Germany to cut green spending to meet budget rules

German Chancellor Olaf Scholz, Finance Minister Christian Lindner, and Economy and Climate Minister Robert Habeck
Image caption,Chancellor Olaf Scholz denied his government was rowing back on its commitments to the green transition

By Ido Vock in London & Damien McGuiness in Berlin

BBC News

German Chancellor Olaf Scholz has announced that his coalition has reached an agreement over the budget after a month of crisis talks.

Germany’s constitutional court ruled last month that next year’s budget was illegal because it broke the law on taking on new borrowing.

Now the government has said it will stick to its low deficit commitments and cut some green subsidies instead.

Solar energy and electric car subsidies will end earlier than planned.

Mr Scholz’s three-party coalition was thrown into crisis last month when the country’s top court ruled that the budget for 2024 violated a constitutional clause banning Germany from running a deficit of more than 0.35% of GDP.

The resulting hole was only a small proportion of total spending, at some €17bn (£14.7bn), or about 3.8% of the total budget of €450bn.

Still, talks to plug the gap proved politically painful. The three parties in the coalition could not agree over whether to cut spending or suspend the debt rules for the fifth year in a row.

In the end, the coalition agreed to cut subsidies for green energy and construction, as well as transport spending.

Announcing the deal, Mr Scholz denied that his government was rowing back on its commitments to the green transition.

“The government will stick to its goals… but we must do so with less money,” he said.

As part of the new cuts, subsidies for electric car purchases and solar energy infrastructure will be phased out more rapidly than originally planned. The way Germany’s railways are funded will also change.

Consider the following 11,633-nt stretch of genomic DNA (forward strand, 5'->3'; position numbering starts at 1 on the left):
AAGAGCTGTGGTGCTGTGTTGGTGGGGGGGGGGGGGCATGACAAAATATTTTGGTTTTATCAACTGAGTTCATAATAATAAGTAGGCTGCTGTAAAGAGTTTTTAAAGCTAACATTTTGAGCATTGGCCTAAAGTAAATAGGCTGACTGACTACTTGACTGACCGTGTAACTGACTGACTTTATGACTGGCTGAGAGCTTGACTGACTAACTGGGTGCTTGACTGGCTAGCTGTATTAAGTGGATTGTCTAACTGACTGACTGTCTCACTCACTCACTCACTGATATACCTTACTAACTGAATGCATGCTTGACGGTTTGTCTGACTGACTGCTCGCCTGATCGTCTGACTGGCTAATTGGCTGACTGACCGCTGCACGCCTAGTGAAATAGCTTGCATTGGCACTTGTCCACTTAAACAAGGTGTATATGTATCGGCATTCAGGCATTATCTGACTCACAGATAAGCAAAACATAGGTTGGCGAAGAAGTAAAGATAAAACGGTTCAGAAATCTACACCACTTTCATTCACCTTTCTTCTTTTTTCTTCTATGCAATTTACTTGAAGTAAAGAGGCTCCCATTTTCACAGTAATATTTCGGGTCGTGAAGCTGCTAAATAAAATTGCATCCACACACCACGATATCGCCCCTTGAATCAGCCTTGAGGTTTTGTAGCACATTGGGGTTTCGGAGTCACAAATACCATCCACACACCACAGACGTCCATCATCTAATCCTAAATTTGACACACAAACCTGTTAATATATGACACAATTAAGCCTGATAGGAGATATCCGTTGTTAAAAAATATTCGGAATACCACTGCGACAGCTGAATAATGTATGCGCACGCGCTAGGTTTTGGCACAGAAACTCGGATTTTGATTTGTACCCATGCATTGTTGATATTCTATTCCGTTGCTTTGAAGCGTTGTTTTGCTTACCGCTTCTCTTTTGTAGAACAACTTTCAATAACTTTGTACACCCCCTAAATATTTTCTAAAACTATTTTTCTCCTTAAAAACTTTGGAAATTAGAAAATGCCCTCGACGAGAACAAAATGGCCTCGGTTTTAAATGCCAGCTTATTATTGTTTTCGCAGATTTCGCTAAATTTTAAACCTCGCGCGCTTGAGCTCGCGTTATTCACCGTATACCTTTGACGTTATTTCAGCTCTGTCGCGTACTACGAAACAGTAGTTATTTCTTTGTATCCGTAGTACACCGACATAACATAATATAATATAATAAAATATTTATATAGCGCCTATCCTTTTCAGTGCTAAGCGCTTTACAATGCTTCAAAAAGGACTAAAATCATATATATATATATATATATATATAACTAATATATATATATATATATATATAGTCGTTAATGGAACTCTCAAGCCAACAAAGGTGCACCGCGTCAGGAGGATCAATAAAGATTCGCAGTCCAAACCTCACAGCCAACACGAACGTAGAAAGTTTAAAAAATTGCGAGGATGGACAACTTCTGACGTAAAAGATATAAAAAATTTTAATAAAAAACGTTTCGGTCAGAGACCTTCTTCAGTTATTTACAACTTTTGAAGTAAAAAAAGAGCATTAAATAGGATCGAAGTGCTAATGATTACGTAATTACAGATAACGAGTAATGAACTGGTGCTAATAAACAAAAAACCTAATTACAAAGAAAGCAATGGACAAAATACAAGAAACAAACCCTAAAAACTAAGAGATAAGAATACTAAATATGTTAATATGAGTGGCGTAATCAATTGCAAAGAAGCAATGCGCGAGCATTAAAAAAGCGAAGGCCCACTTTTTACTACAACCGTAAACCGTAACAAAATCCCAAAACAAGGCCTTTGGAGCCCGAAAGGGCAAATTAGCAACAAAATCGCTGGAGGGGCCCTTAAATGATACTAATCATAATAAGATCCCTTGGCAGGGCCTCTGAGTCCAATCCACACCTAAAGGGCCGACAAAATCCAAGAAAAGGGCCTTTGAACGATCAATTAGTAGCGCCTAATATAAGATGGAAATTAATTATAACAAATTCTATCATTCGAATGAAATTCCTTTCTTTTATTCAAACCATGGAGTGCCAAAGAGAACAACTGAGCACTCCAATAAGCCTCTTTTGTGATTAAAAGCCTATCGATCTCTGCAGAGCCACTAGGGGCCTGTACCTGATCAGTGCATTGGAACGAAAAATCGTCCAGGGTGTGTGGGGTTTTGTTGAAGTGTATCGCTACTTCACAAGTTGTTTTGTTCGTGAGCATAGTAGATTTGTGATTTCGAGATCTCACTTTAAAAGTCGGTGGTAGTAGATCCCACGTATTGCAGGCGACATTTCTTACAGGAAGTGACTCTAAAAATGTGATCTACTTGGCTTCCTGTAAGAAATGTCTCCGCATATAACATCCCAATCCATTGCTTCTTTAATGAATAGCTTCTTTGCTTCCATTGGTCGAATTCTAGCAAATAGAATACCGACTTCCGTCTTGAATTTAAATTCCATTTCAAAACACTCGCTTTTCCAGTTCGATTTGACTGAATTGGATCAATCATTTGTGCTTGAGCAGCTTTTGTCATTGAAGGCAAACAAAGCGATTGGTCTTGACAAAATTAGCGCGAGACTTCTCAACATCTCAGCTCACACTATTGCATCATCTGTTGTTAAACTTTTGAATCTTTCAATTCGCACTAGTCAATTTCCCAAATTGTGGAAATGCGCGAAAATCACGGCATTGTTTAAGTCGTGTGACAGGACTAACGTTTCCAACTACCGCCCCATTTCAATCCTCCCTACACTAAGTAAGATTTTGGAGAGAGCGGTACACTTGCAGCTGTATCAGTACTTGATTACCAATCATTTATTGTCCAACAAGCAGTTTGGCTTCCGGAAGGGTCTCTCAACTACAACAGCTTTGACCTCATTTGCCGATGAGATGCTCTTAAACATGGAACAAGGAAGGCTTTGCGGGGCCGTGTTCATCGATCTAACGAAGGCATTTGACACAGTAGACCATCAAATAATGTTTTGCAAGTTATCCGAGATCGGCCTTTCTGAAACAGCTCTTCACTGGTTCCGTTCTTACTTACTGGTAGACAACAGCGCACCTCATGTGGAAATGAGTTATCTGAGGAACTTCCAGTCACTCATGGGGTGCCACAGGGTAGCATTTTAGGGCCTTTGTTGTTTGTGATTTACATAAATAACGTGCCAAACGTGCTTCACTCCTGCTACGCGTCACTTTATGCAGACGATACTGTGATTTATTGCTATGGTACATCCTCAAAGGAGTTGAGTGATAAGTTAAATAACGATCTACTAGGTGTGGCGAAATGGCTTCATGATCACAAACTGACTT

Less spending on the electrical grid will mean consumers will pay more for electricity.

But about €3bn of subsidies to polluting industries will be cut and the price companies pay to emit carbon will be raised, partially offsetting the impact of the environmental cuts.

The German government – which is the biggest supporter of Ukraine in Europe – says support for Ukraine will remain unaffected. Germany will send the country about €8bn in aid next year, Finance Minister Christian Lindner said.

All three parties which back Mr Scholz have claimed wins in the spending agreement.

The chancellor’s centre-left Social Democrats say they have limited cuts to the welfare state.

The pro-business Free Democrats are claiming credit for preventing new borrowing.

And the Greens say the government is sticking to its core environmental aims, even if certain schemes have been rolled back.

Germany’s political culture is strongly averse to debt and deficits. But some economists say an aversion to high spending has led to persistent underinvestment in key infrastructure.

The country has one of the lowest public debts of the big developed countries.

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